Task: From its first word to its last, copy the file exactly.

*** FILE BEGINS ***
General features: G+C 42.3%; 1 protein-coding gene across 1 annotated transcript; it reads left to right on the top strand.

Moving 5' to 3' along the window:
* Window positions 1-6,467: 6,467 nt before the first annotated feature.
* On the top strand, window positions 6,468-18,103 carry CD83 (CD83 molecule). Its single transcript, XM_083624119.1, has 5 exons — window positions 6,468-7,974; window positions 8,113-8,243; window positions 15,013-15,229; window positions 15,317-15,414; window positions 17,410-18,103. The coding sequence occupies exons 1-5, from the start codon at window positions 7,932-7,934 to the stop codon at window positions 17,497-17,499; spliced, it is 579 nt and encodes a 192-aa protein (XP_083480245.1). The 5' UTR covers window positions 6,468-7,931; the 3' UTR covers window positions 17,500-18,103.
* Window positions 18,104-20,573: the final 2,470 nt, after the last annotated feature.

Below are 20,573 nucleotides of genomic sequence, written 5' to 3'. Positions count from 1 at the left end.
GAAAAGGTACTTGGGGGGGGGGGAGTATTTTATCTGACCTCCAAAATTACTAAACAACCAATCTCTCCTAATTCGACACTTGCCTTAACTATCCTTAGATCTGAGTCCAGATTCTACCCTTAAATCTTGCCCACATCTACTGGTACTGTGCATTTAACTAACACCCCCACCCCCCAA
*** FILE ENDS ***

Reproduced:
General features: G+C 42.3%; 1 protein-coding gene across 1 annotated transcript; it reads left to right on the top strand.

Moving 5' to 3' along the window:
* Window positions 1-6,467: 6,467 nt before the first annotated feature.
* On the top strand, window positions 6,468-18,103 carry CD83 (CD83 molecule). Its single transcript, XM_083624119.1, has 5 exons — window positions 6,468-7,974; window positions 8,113-8,243; window positions 15,013-15,229; window positions 15,317-15,414; window positions 17,410-18,103. The coding sequence occupies exons 1-5, from the start codon at window positions 7,932-7,934 to the stop codon at window positions 17,497-17,499; spliced, it is 579 nt and encodes a 192-aa protein (XP_083480245.1). The 5' UTR covers window positions 6,468-7,931; the 3' UTR covers window positions 17,500-18,103.
* Window positions 18,104-20,573: the final 2,470 nt, after the last annotated feature.

Below are 20,573 nucleotides of genomic sequence, written 5' to 3'. Positions count from 1 at the left end.
GAAAAGGTACTTGGGGGGGGGGGAGTATTTTATCTGACCTCCAAAATTACTAAACAACCAATCTCTCCTAATTCGACACTTGCCTTAACTATCCTTAGATCTGAGTCCAGATTCTACCCTTAAATCTTGCCCACATCTACTGGTACTGTGCATTTAACTAACACCCCCACCCCCCAA